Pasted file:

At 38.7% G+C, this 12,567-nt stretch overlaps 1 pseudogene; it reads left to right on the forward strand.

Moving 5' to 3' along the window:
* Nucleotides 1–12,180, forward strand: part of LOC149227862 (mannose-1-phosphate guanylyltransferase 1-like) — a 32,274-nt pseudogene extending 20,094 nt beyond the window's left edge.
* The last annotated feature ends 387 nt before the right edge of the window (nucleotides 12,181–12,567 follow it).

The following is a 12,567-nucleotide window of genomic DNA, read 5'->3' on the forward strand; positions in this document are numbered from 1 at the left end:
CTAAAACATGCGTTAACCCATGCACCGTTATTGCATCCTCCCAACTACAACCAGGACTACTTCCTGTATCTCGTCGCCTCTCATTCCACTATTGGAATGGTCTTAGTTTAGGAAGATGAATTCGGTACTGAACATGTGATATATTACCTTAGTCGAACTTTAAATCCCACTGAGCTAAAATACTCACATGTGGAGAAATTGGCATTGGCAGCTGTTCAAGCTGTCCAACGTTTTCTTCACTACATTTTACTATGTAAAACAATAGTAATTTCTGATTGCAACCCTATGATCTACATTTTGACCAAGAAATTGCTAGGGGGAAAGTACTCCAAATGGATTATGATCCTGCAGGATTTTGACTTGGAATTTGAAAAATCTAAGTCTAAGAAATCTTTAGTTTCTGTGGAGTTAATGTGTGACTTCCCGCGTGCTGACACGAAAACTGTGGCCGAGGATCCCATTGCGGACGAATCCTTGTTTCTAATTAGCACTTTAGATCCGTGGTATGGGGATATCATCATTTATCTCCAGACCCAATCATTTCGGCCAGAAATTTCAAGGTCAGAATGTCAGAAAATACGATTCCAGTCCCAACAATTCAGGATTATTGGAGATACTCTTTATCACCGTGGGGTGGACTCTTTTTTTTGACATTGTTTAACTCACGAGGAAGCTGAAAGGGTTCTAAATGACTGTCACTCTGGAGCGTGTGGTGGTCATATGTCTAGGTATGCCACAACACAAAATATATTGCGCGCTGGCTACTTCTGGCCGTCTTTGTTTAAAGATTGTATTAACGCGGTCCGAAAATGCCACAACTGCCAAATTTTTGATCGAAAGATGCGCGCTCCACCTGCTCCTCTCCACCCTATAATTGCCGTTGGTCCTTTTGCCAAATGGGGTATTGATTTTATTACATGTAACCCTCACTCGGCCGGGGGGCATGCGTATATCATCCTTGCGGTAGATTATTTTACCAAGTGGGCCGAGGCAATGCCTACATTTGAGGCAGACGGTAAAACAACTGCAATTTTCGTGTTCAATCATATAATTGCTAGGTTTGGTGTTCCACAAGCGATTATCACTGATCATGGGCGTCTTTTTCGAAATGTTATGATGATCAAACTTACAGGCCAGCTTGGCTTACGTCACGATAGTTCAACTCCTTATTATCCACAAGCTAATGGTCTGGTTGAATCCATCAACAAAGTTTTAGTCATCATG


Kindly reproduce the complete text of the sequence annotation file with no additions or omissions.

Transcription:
At 38.7% G+C, this 12,567-nt stretch overlaps 1 pseudogene; it reads left to right on the forward strand.

Moving 5' to 3' along the window:
* Nucleotides 1–12,180, forward strand: part of LOC149227862 (mannose-1-phosphate guanylyltransferase 1-like) — a 32,274-nt pseudogene extending 20,094 nt beyond the window's left edge.
* The last annotated feature ends 387 nt before the right edge of the window (nucleotides 12,181–12,567 follow it).

The following is a 12,567-nucleotide window of genomic DNA, read 5'->3' on the forward strand; positions in this document are numbered from 1 at the left end:
CTAAAACATGCGTTAACCCATGCACCGTTATTGCATCCTCCCAACTACAACCAGGACTACTTCCTGTATCTCGTCGCCTCTCATTCCACTATTGGAATGGTCTTAGTTTAGGAAGATGAATTCGGTACTGAACATGTGATATATTACCTTAGTCGAACTTTAAATCCCACTGAGCTAAAATACTCACATGTGGAGAAATTGGCATTGGCAGCTGTTCAAGCTGTCCAACGTTTTCTTCACTACATTTTACTATGTAAAACAATAGTAATTTCTGATTGCAACCCTATGATCTACATTTTGACCAAGAAATTGCTAGGGGGAAAGTACTCCAAATGGATTATGATCCTGCAGGATTTTGACTTGGAATTTGAAAAATCTAAGTCTAAGAAATCTTTAGTTTCTGTGGAGTTAATGTGTGACTTCCCGCGTGCTGACACGAAAACTGTGGCCGAGGATCCCATTGCGGACGAATCCTTGTTTCTAATTAGCACTTTAGATCCGTGGTATGGGGATATCATCATTTATCTCCAGACCCAATCATTTCGGCCAGAAATTTCAAGGTCAGAATGTCAGAAAATACGATTCCAGTCCCAACAATTCAGGATTATTGGAGATACTCTTTATCACCGTGGGGTGGACTCTTTTTTTTGACATTGTTTAACTCACGAGGAAGCTGAAAGGGTTCTAAATGACTGTCACTCTGGAGCGTGTGGTGGTCATATGTCTAGGTATGCCACAACACAAAATATATTGCGCGCTGGCTACTTCTGGCCGTCTTTGTTTAAAGATTGTATTAACGCGGTCCGAAAATGCCACAACTGCCAAATTTTTGATCGAAAGATGCGCGCTCCACCTGCTCCTCTCCACCCTATAATTGCCGTTGGTCCTTTTGCCAAATGGGGTATTGATTTTATTACATGTAACCCTCACTCGGCCGGGGGGCATGCGTATATCATCCTTGCGGTAGATTATTTTACCAAGTGGGCCGAGGCAATGCCTACATTTGAGGCAGACGGTAAAACAACTGCAATTTTCGTGTTCAATCATATAATTGCTAGGTTTGGTGTTCCACAAGCGATTATCACTGATCATGGGCGTCTTTTTCGAAATGTTATGATGATCAAACTTACAGGCCAGCTTGGCTTACGTCACGATAGTTCAACTCCTTATTATCCACAAGCTAATGGTCTGGTTGAATCCATCAACAAAGTTTTAGTCATCATG